bowel cancer awareness

Next month the focus is on Bowel Cancer, so now is the perfect time to raise awareness of the disease. According to Bowel Cancer UK, somebody is diagnosed with bowel cancer every 15 minutes in the UK. That amounts to over 43,000 people every single year. Getting diagnosed with bowel cancer can understandably be terrifying for patients. However, with early detection and treatment, prognosis is vastly improved.

One question a lot of patients have when they are battling bowel cancer, is can I still exercise? Here, you will discover everything you need to know…

Can exercise help prevent bowel cancer?

Keeping active is known to prevent bowel cancer. One of the main benefits of regular exercise is that it helps you to maintain a healthy weight. This in turn helps to reduce the risk of developing a variety of cancers. Exercise is also thought to directly reduce your risk of bowel cancer by:

  • Helping food to move through the bowel faster
  • Reducing inflammation in the bowel

As it helps to push food through the bowel faster, anything harmful contained in your faeces doesn’t get a chance to hang around. There has been some evidence to suggest harmful particles found in our faeces can cause bowel cancer to develop.

When damage occurs in the body, it causes inflammation. This is may increase our cancer risk. When you exercise, it helps to eliminate inflammation, potentially preventing bowel cancer directly.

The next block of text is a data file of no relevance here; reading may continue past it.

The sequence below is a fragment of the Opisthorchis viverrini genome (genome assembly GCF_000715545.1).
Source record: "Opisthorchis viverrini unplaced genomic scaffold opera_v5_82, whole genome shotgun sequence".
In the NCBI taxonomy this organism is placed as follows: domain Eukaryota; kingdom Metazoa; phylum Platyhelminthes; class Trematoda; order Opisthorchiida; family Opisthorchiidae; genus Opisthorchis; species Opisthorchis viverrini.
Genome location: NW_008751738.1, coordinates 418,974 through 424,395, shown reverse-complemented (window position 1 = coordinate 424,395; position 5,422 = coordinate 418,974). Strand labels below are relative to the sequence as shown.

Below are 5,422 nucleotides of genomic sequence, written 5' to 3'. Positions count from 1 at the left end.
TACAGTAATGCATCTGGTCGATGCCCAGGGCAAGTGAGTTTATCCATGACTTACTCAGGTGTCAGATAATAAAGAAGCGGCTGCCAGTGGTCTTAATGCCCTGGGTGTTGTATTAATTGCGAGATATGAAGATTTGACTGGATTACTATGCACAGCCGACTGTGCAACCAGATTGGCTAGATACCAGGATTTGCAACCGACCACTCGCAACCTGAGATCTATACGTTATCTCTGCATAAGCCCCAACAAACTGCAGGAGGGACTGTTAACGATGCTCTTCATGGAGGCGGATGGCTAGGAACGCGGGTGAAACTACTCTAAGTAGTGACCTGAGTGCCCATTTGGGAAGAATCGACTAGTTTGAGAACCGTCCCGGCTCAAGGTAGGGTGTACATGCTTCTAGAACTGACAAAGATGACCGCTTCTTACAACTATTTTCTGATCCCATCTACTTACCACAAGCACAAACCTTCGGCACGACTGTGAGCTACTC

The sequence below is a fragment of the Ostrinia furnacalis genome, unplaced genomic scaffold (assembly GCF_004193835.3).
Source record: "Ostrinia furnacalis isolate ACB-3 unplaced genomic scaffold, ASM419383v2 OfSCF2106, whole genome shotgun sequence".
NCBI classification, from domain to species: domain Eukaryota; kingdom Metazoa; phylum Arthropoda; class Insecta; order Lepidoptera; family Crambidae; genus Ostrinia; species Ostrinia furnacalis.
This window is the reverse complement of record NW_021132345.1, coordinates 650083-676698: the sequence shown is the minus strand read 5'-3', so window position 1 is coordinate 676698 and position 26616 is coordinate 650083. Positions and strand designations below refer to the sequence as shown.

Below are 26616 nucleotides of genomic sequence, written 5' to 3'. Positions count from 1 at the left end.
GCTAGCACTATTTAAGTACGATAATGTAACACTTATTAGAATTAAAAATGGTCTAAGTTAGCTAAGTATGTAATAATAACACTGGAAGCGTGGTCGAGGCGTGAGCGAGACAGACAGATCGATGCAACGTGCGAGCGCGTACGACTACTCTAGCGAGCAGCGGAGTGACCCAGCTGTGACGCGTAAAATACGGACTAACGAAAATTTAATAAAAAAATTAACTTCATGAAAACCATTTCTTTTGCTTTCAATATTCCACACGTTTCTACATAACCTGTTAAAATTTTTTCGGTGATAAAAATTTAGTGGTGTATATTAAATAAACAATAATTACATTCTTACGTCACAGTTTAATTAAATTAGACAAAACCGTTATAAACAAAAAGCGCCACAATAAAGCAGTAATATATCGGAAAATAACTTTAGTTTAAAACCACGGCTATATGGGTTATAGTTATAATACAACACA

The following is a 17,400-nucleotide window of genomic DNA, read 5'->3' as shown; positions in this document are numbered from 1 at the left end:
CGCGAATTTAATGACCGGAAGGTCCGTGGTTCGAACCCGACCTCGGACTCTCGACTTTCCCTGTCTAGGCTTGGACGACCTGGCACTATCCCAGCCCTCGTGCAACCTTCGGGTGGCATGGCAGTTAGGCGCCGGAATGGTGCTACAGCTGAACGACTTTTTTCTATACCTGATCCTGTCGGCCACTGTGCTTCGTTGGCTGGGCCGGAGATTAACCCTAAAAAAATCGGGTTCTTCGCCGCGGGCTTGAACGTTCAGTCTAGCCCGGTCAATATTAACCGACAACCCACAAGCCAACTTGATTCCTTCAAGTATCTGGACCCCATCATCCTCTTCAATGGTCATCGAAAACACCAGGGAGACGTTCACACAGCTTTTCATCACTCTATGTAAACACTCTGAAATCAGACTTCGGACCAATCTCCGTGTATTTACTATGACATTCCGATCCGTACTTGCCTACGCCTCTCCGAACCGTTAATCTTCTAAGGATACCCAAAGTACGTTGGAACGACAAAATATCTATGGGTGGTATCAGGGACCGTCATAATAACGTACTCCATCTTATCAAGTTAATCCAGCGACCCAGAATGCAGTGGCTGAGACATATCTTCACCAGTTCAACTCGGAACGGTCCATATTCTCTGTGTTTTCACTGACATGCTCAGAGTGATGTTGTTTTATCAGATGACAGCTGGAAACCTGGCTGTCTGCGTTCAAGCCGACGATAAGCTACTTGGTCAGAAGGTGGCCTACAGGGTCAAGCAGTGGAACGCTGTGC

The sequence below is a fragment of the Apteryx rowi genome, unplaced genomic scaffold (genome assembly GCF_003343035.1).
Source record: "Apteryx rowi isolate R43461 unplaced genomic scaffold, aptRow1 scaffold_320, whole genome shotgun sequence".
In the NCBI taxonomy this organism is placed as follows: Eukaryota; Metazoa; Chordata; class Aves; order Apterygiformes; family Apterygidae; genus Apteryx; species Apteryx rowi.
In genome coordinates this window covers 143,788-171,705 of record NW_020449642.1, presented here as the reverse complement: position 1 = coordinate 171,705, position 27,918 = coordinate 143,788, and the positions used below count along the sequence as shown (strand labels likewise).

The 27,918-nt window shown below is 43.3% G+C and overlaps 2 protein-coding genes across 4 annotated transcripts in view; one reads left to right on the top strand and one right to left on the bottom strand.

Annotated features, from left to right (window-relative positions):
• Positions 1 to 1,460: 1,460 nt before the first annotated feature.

Keeping active doesn’t guarantee that you won’t develop bowel cancer. However, it can reduce the risk.

Should you exercise when battling bowel cancer?

If you have bowel cancer, understanding the dos and don’ts of exercising is crucial. How you should exercise, and for how long, will ultimately depend upon the type of treatment you are undergoing.

Patients who are going through chemotherapy or radiation therapy, will typically experience some side effects from the treatment. This can make it difficult to exercise, though doing so can combat some of the bad side effects of treatment. Those who have undergone surgery to treat the disease will need to wait until their body has fully healed before they attempt to exercise.

Those who are just getting back into exercise while undergoing treatment, should take it slow. Start gradually and increase the intensity of your workouts as your body gets used to activity. Generally speaking, moderate or high intensity exercises are safe, but you should seek advice from your healthcare provider or cancer nurse specialist.

Continuing to exercise after a bowel cancer diagnosis has also shown to reduce the likelihood of it recurring. Survival rates also improve with regular activity. However, it is important to make sure you are focusing on the right type of exercises. Any activity that involves abdominal workouts should be avoided. You should also take advantage of the numerous exercise aids available such as compression garments, guards, and underwear with a high waist.

Overall, exercise is recommended in both the prevention and management of bowel cancer. If you are concerned about exercising during your bowel cancer treatment, book a consultation today.